Fight fire with fire, or so they say, and that’s the approach Jane Busch takes in her ongoing battle against Parkinson’s disease. To fight the effects of the condition that slowly robs sufferers of the ability to move, Busch moves — a lot.
Specifically, this retired dentist from Cross Plains uses Zumba, a form of Latin dance, to keep herself fit and active and to combat the deterioration of motor skills that comes with Parkinson’s.
What’s more, Busch, 57, teaches others with Parkinson’s to do the same in a regular Friday afternoon class she leads at Harbor Athletic Club in Middleton.
“It’s all about moving big,” Busch said, explaining that people with Parkinson’s disease, or PD, “tend to kind of curl in.”
“The purpose of most of the exercise program is to reach, to extend. … It’s good for them; it’s challenging.”
The class also is meant to help in a cognitive way, as well, Busch added. Parkinson’s is a progressive brain disorder that causes a loss of dopamine, the neuro-transmitter in charge of body movements. “It’s like the brain isn’t sending the signal down to the body to move,” Busch said.
So her Zumba class, where participants are asked to think about steps and dance moves, is “as much a brain exercise as a physical exercise,” Busch said.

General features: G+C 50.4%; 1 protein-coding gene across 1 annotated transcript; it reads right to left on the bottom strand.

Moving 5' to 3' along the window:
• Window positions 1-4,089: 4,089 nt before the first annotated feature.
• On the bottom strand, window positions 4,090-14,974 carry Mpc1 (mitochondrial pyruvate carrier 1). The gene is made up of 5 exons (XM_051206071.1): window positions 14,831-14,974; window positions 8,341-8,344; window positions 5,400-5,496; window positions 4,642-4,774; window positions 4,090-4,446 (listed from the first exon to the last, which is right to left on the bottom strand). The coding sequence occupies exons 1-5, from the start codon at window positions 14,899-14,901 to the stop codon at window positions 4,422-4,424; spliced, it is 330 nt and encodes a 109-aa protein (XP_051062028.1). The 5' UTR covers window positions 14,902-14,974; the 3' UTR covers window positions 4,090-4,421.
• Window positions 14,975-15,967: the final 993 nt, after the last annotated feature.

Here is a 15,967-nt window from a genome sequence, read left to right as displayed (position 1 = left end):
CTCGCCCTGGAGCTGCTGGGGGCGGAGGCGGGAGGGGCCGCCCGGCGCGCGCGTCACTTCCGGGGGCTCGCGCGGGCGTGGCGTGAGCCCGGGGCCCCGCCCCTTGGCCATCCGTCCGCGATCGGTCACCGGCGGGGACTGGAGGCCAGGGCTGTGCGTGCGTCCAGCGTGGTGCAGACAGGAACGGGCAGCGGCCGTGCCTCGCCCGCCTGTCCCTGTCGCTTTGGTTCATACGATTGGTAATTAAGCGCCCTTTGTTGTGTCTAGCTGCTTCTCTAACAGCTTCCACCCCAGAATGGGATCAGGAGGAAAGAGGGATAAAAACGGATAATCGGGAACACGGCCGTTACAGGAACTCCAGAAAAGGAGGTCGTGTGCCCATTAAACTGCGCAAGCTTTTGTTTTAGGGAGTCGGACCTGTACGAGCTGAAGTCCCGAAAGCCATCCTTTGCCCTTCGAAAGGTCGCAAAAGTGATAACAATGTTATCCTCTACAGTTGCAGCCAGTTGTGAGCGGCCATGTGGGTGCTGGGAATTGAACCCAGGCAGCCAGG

There is much recent research to support the idea that regular physical activity can be of great benefit to those with Parkinson’s disease, said Dr. Teresa Mangin, a neurologist at Dean-St. Mary’s who specializes in treating Parkinson’s.
“There are literally hundreds of studies supporting this idea,” she said. “Anecdotally, I have no doubt that patients who exercise regularly do better and stay active longer.
“When it comes to PD, it really is a ‘use it or lose it’ type of phenomenon.”
One participant in Busch’s regular Friday class is Ed Garvey, the Madison attorney and political activist who is now editor and publisher of the progressive online opinion magazine Fightingbob.com. Garvey, who has Parkinson’s, began taking Busch’s class several weeks ago.
“While my wife will confirm I am a lousy dancer, the combination of Latin music, an excellent instructor and the wonderful attitude of the other participants gets me on the dance floor,” Garvey said. “I always feel better after Jane’s Zumba class.”
Recently, Garvey helped to co-chair a fundraising event with Busch to benefit the Wisconsin chapter of the American Parkinson Disease Association. More than $6,000 was raised at the mid-June “Zumbathon,” with money targeted to expand Busch’s exercise offerings for those with PD.
Busch emphasizes the “use it or lose it” approach and said she has done so nearly from the beginning of her Parkinson’s diagnosis, which came in the summer of 2008.
With her background in medicine — she had a dentistry practice for 17 years in Cross Plains then worked for eight years as director of education at D&S Dental Laboratory in Waunakee — Busch was inclined to do extensive research on Parkinson’s once she was diagnosed. What she found was a growing feeling that patients should be as proactive as possible in fighting the disease’s four main symptoms: slowness of movement, muscle stiffness, balance problems and tremors.